These days, creating a concept album seems to be in vogue and many bands try to come up with a “concept” album that has no real story to share. Swampcult, the enigmatic duo from Netherlands on the other hand take up established tales of mystery and create their own musical rendition of said tale. Their second full length effort titled ‘The Festival’, focuses on the H.P. Lovecraft short story of the same name. Swampcult’s style of black metal meets doom, is perfectly suited for this weird, mysterious story and the band makes best use of the atmosphere to drive the narration forward.
Swampcult build up the atmosphere in a slow and steady manner, so as to allow the listeners to get accustomed to the maddening aura surrounding the music. The riffs are rather minimalist and the band makes the best use of repetition to get under the listener’s skin. Much like the source material, the tracks meander on at a crawling pace, with two or three riffs being repeated over the course of the track. While it may seem like the tracks have too little variety, the way these riffs permeate through the listener’s mind makes this a non-issue.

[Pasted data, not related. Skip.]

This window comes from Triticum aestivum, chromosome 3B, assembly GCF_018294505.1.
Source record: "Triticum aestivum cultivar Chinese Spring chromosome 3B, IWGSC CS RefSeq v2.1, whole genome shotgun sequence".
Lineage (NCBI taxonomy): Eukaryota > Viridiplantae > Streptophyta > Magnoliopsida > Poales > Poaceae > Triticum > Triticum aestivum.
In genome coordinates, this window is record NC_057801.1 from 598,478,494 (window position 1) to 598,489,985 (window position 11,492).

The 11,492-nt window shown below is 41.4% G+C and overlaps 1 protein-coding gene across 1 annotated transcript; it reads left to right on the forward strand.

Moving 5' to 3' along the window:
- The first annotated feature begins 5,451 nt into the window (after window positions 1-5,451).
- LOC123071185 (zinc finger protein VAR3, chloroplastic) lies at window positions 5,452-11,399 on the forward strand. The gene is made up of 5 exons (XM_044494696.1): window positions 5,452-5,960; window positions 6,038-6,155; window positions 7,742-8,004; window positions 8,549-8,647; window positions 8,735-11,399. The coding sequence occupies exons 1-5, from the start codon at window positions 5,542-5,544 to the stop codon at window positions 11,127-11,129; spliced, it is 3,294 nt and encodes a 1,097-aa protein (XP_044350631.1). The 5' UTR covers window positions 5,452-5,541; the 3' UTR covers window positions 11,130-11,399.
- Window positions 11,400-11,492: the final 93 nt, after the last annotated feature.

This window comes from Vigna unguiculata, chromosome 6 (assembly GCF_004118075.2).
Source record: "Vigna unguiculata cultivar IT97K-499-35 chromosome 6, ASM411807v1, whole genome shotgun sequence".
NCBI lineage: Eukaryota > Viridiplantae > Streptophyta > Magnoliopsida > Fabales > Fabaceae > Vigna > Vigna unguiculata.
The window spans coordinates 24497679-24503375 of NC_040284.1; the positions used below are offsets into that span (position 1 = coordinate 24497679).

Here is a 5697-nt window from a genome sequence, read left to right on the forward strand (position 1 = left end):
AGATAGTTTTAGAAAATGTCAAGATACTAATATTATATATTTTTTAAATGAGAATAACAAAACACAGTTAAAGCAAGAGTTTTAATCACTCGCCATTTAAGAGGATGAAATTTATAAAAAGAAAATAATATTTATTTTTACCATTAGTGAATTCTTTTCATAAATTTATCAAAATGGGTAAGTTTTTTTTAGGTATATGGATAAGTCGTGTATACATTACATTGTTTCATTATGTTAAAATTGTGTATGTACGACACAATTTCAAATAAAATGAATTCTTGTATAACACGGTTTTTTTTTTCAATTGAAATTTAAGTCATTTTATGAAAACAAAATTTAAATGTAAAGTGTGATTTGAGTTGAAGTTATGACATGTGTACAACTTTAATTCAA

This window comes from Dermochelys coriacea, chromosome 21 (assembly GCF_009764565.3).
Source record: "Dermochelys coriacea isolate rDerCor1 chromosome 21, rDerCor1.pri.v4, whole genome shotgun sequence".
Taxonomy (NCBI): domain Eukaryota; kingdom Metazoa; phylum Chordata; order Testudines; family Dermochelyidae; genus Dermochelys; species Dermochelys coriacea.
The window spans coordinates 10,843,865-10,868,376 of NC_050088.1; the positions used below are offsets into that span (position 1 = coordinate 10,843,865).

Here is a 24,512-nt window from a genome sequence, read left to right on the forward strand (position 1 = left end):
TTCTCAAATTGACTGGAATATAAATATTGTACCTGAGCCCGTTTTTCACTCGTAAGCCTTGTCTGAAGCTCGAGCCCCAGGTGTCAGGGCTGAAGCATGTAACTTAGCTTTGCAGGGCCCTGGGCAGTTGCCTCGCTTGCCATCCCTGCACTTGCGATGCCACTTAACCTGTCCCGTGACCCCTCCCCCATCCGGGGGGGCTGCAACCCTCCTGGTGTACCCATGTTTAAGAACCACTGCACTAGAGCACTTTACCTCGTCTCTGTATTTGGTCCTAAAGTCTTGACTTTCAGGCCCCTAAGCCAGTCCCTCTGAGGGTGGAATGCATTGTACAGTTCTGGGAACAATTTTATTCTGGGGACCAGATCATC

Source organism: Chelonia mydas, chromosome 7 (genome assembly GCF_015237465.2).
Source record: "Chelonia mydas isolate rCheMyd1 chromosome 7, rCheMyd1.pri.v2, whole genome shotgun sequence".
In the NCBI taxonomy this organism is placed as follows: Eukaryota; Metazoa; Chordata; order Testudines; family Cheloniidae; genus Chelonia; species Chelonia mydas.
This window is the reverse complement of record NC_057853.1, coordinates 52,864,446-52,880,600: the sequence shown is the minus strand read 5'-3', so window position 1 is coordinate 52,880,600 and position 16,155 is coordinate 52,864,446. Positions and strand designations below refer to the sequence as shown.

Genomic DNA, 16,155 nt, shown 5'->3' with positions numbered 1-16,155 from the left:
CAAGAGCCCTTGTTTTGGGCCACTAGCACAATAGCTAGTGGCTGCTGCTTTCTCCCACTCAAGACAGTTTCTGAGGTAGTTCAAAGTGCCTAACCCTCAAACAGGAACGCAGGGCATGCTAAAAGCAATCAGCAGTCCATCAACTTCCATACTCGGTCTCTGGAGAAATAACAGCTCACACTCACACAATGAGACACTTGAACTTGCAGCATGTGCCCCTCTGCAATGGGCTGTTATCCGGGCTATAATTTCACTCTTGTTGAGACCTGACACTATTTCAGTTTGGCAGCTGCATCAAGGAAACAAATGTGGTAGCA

The way Swampcult induce a sense of chaos in their music is quite interesting. While many bands rely on the riffs to impart the music with a chaotic feeling, here the vocals manage to do it with the differing styles that range from clean spoken words to venomous snarls, and the occasional manic laughter that manages to send shivers down one’s spine. The vocals feel like ghostly voices in a person’s head that can drive someone to the brink of sanity. Each chapter on the album has it’s own unique sense of dread that aligns well with overarching story. For example, while Chapter III: Al-azif Necronomicon manages to induce a foreboding fear of the unknown contents of the cursed book’s pages, Chapter IV: The Procession embodies the feeling of watching a hooded throng slowly makes it’s way to a mysterious crypt. While the tracks themselves focus on a common feeling of dread, the flavors of the individual tracks are quite varied. The music also includes strange background noises that somehow seem fitting in the atmosphere of the tracks itself like in Chapter V: The Rite where it feels like the winged creatures inhabiting the dark crevices of the crypt have actually surrounded the listener in real life.
The attention to detail by Swampcult in their narration is breathtaking and comes as a breath of fresh air amidst all the empty “concept” albums. The music draws a lot of parallels with the source material and much like the tale itself, it might not be for everybody. ‘The Festival’ does not offer much in terms of immediate returns like catchy riffs are relentless grooves. That said, the way the music slowly grows on you and the effect the atmosphere has on the listener’s psyche is well worth purchasing this record.